Jones advertised from coast to coast including a giant lighted sign in New York’s Madison Square.  The Paul Jones brand quickly found a national audience, packaged in glass bottles from quarts down to mini size.  He often merchandised with “Old South” themes, including  images he put on saloon signs and bar trays.  Conjuring up a number of stereotypes about African-Americans, one showed a black mammy with a slice of watermelon and a black man with a bottle of Paul Jones whiskey.  In the center is a boy torn between the two treats.  It is entitled “The Temptation of St. Anthony,”  a reference to a Medieval saint who was tempted by demons in the desert.  Another rural image  used in merchandising Paul Jones whiskey was of a grinning farmer pouring himself a glass. Used on saloon signs, it also graced shot glasses and back-of-the-bar bottles.
Throughout this period Jones was expanding his operations, taking over an adjacent building in which paper labels for bottles were stocked and stored. Curiously,  Sanborn insurance maps show no areas set aside for offices in either structure.  It has been suggested that Jones, living a presumably Spartan bachelor life, conducted all his business in the hotel room in which he resided for years.  It was at the Galt House, shown below, just down the street from the Paul Jones Company.

As his business thrived, Jones made investments in Louisville, becoming a director and vice president of the American National Bank and president of the Louisville Fair and Driving Association.  Throughout the early 1900s Jones suffered from a kidney ailment known as “Bright’s Disease” and died of its complications in 1905.  He left money in his will for the building of the Southern mansion mausoleum shown at the top of this post.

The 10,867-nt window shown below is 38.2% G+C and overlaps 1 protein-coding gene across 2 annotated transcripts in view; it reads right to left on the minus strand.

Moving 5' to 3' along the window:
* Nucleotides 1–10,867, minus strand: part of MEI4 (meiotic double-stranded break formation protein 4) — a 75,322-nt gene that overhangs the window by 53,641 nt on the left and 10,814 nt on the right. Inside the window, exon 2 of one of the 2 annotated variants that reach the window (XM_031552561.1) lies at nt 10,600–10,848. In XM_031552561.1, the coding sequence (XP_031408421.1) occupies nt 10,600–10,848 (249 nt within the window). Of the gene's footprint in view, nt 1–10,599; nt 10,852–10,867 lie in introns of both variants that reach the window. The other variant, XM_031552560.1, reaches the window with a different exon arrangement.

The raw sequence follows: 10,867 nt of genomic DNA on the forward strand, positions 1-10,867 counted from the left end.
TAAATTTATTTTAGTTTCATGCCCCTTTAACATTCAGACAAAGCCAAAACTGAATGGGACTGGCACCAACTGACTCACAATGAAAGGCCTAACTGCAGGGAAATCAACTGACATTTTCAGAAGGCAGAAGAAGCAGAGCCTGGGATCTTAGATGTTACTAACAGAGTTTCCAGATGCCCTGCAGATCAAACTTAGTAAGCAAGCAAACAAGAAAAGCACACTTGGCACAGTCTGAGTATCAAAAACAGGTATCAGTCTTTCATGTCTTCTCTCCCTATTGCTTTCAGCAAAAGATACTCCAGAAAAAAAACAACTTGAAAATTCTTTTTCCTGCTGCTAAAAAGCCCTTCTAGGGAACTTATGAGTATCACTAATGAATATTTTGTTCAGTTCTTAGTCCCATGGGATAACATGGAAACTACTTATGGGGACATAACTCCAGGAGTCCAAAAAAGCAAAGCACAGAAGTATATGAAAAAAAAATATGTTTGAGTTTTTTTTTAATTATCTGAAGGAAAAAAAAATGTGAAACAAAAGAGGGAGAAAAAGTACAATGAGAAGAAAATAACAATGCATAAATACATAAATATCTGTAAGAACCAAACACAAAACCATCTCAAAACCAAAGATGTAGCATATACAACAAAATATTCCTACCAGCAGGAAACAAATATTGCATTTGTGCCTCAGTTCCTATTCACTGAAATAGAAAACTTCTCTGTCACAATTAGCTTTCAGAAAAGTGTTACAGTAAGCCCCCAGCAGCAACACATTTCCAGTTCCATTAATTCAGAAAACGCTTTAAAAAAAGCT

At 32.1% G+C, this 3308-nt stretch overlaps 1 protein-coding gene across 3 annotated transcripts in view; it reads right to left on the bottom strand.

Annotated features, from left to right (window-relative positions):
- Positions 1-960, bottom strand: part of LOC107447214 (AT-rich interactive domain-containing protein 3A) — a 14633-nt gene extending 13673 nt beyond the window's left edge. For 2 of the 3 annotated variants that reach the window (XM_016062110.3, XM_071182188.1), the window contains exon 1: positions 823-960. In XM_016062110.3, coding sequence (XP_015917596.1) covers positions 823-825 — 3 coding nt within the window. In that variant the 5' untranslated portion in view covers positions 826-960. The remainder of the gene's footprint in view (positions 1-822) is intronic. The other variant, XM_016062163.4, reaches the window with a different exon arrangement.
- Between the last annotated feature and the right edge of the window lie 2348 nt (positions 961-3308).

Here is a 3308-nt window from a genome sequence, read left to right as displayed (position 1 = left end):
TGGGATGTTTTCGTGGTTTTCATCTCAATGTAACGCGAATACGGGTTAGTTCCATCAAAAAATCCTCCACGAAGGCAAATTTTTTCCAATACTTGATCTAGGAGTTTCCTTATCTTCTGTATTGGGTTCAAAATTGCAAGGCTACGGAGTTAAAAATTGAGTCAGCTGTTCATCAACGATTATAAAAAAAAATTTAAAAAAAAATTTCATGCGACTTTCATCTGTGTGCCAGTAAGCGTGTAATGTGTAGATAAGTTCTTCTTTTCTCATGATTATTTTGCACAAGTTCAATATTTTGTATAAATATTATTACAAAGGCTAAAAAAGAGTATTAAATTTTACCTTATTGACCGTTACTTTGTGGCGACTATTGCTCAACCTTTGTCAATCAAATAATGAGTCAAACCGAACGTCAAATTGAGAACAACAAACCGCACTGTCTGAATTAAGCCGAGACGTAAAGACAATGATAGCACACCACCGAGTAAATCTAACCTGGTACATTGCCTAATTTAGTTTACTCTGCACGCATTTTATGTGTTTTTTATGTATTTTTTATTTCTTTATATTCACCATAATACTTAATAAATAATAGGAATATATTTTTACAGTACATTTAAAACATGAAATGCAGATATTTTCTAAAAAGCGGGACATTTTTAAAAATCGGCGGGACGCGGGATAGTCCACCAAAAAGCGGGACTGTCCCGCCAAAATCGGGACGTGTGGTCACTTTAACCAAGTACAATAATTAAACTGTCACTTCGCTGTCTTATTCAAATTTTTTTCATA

After Paul’s death, Warner Jones’ son with other family members carried on the company.  During National Prohibition in 1922 they bought the Frankfort Distillery, one of the few outfits that had been granted the right to sell “medicinal” whiskey during the dry period.  That purchase kept their brands alive and when Repeal came the family added a third Louisville based distillery to supply them with spirits.  The Joneses continuing fixation with the Old South was evident in a brochure they issued in 1934 that talks lovingly about “…The plunk of the banjo and the melancholy throatiness of some Afric chant drifting from a whitewashed log-cabin across damasked tobacco-patch….”  Accompanying illustrations carried the same theme of black slaves happy to be serving white men.